comprehensive information about welding electrode selection for SMAW (Shielded Metal Arc Welding) process. It includes electrode types, sizes & tips.


Welding is an essential skill across various industries, from construction to automotive. As such, the importance of selecting the correct welding electrode for a given job cannot be overstated. 

Various welding electrode options are available, and each has unique properties and strengths that make it suitable for different welding applications. 

Welding Electrode Selection Guide
Welding Electrode Selection Guide

The Shielded Metal Arc Welding (SMAW) process is one of the most popular welding processes, and it requires the proper selection of welding electrodes for the job.

In this blog post, we’ll look at the different types of welding electrodes available for use in SMAW welding, and we’ll provide a guide that explains how to select suitable electrodes for your welding project.

Fundamentals of Shielded Metal Arc Welding (SMAW): A Comprehensive Guide

Shielded metal arc welding (SMAW), also known as manual metal arc (MMA) welding or stick welding, is a widely used welding technique involving a consumable electrode coated in flux to create an electric arc and generate heat for welding.

Electrode ClassAWS Numbering SystemCharacteristicsApplicationsRecommended CurrentPreheat/Interpass Temp.
Carbon steelE6010High cellulose content, deep penetrationStructural steel, heavy plateDCEN150-200°F (66-93°C)
Low-alloy steelE8010-E80T1Iron powder and low-alloy elements for increased strength and toughnessPressure vessels, pipingDCEN250-350°F (121-177°C)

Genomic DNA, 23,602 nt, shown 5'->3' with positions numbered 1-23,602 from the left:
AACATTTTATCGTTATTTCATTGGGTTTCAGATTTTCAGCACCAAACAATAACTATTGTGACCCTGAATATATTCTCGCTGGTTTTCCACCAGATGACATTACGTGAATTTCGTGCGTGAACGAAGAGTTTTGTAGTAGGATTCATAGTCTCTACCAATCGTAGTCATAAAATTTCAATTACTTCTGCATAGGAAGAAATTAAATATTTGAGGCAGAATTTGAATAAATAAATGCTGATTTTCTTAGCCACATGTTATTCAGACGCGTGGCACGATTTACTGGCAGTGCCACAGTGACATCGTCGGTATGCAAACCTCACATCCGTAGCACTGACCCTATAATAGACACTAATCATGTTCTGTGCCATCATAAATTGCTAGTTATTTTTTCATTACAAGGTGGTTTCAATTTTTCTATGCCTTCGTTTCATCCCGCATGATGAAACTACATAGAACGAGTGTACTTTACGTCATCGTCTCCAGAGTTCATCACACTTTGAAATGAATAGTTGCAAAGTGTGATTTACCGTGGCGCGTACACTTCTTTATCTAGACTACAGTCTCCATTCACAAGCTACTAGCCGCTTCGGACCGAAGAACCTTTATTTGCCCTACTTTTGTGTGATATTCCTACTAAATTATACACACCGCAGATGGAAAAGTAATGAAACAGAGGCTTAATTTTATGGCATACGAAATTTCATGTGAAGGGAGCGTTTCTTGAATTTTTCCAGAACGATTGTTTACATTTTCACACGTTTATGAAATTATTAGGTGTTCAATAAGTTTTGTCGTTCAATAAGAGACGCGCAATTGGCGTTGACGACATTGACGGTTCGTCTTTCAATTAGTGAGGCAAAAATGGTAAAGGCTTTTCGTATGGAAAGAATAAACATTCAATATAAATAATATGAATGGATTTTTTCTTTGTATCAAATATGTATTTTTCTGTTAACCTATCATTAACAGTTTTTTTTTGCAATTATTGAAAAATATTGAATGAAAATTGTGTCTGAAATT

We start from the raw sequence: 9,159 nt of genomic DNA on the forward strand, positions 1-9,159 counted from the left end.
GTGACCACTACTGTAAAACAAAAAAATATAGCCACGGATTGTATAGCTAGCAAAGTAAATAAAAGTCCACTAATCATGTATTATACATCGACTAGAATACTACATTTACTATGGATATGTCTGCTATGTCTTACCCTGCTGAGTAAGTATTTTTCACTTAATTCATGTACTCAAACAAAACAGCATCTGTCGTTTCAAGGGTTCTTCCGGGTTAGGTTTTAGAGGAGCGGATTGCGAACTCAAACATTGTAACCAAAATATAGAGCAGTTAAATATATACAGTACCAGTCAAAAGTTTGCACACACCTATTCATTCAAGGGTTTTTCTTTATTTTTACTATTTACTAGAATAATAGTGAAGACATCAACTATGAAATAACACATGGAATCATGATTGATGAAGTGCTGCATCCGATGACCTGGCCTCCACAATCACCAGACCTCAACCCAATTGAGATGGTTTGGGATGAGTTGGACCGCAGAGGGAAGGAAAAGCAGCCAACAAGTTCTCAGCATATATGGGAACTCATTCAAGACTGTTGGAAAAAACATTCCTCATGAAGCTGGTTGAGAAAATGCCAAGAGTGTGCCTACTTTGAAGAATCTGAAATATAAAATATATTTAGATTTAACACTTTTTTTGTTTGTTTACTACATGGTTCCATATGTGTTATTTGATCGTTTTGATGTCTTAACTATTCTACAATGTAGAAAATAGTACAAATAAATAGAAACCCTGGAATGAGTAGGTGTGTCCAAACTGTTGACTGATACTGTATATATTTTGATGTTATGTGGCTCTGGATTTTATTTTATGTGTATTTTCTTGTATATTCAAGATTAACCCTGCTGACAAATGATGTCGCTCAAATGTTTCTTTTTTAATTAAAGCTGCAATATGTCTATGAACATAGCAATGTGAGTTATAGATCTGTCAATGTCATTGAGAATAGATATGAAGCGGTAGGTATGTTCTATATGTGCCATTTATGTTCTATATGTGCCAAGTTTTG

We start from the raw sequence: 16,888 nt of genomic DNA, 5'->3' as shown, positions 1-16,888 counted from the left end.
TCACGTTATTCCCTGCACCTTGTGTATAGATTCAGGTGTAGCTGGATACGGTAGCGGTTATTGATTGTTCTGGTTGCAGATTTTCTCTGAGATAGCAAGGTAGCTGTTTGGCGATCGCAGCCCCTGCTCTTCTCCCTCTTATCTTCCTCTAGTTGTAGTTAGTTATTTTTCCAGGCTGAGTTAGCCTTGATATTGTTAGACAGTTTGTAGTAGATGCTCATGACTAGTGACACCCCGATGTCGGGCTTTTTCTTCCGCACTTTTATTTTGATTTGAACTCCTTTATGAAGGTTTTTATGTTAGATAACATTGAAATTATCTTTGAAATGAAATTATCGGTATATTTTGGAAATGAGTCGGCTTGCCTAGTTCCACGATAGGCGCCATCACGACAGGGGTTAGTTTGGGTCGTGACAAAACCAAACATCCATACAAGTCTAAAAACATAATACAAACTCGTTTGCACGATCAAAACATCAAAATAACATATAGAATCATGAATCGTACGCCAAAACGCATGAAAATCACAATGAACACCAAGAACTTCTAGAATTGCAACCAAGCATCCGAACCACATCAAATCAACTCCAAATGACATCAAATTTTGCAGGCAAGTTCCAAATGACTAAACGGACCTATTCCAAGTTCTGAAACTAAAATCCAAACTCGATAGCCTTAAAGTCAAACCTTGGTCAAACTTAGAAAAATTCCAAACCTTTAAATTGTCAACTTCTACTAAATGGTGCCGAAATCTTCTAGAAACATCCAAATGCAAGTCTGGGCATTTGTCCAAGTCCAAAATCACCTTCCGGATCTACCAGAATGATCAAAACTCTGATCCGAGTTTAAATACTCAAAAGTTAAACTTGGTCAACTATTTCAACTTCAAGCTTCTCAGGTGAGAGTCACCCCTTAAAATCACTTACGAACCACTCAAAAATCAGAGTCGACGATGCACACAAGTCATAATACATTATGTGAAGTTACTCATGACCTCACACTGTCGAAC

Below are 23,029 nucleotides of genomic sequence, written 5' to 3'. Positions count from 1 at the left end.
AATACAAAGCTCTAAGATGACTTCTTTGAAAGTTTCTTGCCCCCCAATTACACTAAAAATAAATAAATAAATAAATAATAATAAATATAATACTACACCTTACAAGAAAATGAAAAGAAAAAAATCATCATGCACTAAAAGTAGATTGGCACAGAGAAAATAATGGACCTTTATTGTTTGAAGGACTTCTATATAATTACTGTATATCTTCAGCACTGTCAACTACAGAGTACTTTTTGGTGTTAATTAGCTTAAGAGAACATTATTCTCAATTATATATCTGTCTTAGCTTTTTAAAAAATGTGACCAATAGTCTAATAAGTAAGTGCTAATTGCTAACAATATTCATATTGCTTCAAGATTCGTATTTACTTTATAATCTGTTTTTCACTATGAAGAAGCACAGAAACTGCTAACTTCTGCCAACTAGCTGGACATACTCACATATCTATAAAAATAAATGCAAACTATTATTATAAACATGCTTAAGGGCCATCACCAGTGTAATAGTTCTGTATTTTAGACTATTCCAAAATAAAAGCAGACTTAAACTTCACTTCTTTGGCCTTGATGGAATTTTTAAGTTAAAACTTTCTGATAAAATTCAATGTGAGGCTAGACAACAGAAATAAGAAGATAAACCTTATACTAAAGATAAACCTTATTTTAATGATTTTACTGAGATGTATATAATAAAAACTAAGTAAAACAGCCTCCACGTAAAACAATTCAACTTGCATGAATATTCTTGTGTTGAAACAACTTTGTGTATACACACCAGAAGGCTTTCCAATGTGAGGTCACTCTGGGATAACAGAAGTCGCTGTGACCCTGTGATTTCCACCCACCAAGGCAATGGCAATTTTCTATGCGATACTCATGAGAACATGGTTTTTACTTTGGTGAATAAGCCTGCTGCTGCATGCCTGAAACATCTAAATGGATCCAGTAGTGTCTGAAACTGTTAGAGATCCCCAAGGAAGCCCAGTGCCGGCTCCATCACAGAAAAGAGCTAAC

Stainless steelE308-E347Chromium and nickel for corrosion resistanceFood processing, chemical processingDCEP350-450°F (177-232°C)
AluminumE4043Aluminum and silicon for high conductivity and penetrationAluminum alloys, aircraft partsDCENN/A
Cast ironE6010High cellulose content, deep penetrationCast iron, high-alloy steelsDCENN/A
NickelENi-1Nickel and iron for high strength and corrosion resistanceNuclear power plants, offshore platformsDCEPN/A

In SMAW, the electrode is held by the welder and manually guided along the weld joint, with the arc and molten metal being shielded by the flux coating on the electrode. This produces a weld bead with a characteristic appearance and mechanical properties.

SMAW is a versatile welding process that can be used on various materials, including ferrous and non-ferrous metals, low- and high-alloy steels, cast iron, and nickel alloys.

It is beneficial for welding in hard-to-reach areas and repair and maintenance work, as it does not require complex equipment or specialized training.

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Welding Electrode Selection Guide
Welding Electrode Selection Guide

AWS Classification and Numbering System for Shielded Metal Arc Welding (SMAW) Electrodes

AWS ClassificationCoating TypeTensile Strength (psi)Current RangeWelding Positions
E6010Iron powder60,000DC RPAll, except vertical down
E7018Low-hydrogen potassium-iron powder70,000AC/DC SPAll, including vertical down
E7024Low-hydrogen potassium-iron powder70,000AC/DC SPFlat and horizontal

The American Welding Society (AWS) has developed a classification and numbering system for shielded metal arc welding (SMAW) electrodes, also known as manual metal arc (MMA) electrodes, to provide a standard and consistent method for identifying and selecting the right electrode for a particular welding application.

Welding Electrode Selection Guide

In the AWS numbering system, the first two digits of the electrode classification represent the tensile strength of the deposited weld metal, measured in pounds per square inch (psi). For example, an electrode with the classification E6010 would have a tensile strength of 60,000 psi.